Jaremko, I., Mačiulienė, A., Gelmanas, A., Baranauskas, T., Tamošiūnas, R., Smailys, A., & Macas, A. (2019). Can the inferior vena cava collapsibility index be useful in predicting hypotension during spinal anaesthesia in a spontaneously breathing patient? A mini fluid challenge. Acta Medica Lituanica, 26(1), 1-7. https://doi.org/10.6001/actamedica.v26i1.3948
Jaremko I, et al. Can the Inferior Vena Cava Collapsibility Index Be Useful in Predicting Hypotension During Spinal Anaesthesia in a Spontaneously Breathing Patient? a Mini Fluid Challenge. Acta medica Lituanica. 2019;26(1):1-7. PubMed PMID: 31281209.
* Article titles in AMA citation format should be in sentence-case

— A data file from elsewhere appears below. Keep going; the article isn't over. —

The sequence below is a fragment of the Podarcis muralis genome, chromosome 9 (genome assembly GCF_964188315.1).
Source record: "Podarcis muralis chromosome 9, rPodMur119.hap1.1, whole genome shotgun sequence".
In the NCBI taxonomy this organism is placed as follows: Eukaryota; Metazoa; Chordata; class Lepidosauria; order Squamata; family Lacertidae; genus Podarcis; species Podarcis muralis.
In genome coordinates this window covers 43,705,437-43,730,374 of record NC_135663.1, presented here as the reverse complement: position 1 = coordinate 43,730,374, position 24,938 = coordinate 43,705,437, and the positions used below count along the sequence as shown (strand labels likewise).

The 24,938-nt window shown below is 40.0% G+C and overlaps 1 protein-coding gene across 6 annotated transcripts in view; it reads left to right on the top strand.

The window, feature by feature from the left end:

TY - JOUR T1 - Can the inferior vena cava collapsibility index be useful in predicting hypotension during spinal anaesthesia in a spontaneously breathing patient? A mini fluid challenge. AU - Jaremko,Inna, AU - Mačiulienė,Asta, AU - Gelmanas,Arūnas, AU - Baranauskas,Tautvydas, AU - Tamošiūnas,Ramūnas, AU - Smailys,Alfredas, AU - Macas,Andrius, PY - 2019/7/9/entrez PY - 2019/7/10/pubmed PY - 2019/7/10/medline KW - collapsibility index KW - fluid therapy KW - hypotension KW - inferior vena cava KW - spinal anaesthesia SP - 1 EP - 7 JF - Acta medica Lituanica VL - 26 IS - 1 N2 - : The study was performed at the Department of Orthopaedics and Traumatology of the Kauno Klinikos Hospital of Lithuanian University of Health Sciences. Background: Intravascular fluids are empirically administered to prevent hypotension induced by spinal anaesthesia. Ultrasound measurements of the inferior vena cava (IVC) and the IVC collapsibility index (IVC-CI) is a non-invasive method to evaluate the intravascular volume status. The aim of the study was to identify the prognostic value of the IVC collapsibility index in spontaneously breathing patients to predict severe intraoperative hypotension. Materials and methods: Sixty patients undergoing elective knee arthroplasty under spinal anaesthesia were included in the prospective study. The diameters of IVCex, IVCin, and IVC-CI were measured before and 15 min after spinal anaesthesia when administration of 500 ml of normal saline using infusion pump was finished. The haemodynamic parameters (heart rate, systolic, diastolic, and mean blood pressures, breathing rate) were collected. Results: Severe arterial hypotension was noticed in 18.3% of the patients. No statistically significant differences were detected between changes in IVCex, IVCin, and IVC-CI comparing hypotensive and non-hypotensive patients at the baseline and after the interventions (p > 0.005). According to receiver operating characteristic (ROC) analysis, IVC-CI is not effective in the prediction of severe hypotension during spinal anaesthesia in spontaneously breathing patients: the area under the ROC curve for IVC-CI was <0.7, p > 0.05. Conclusions: IVC-CI is not an effective predictor of severe hypotension after induction of spinal anaesthesia followed by normal saline administration in spontaneously breathing patients undergoing elective knee arthroplasty. More trials, including different patient subgroups, will be needed. SN - 1392-0138 UR - https://www.unboundmedicine.com/medline/citation/31281209/Can_the_inferior_vena_cava_collapsibility_index_be_useful_in_predicting_hypotension_during_spinal_anaesthesia_in_a_spontaneously_breathing_patient_A_mini_fluid_challenge_ L2 - https://www.ncbi.nlm.nih.gov/pmc/articles/pmid/31281209/ DB - PRIME DP - Unbound Medicine ER -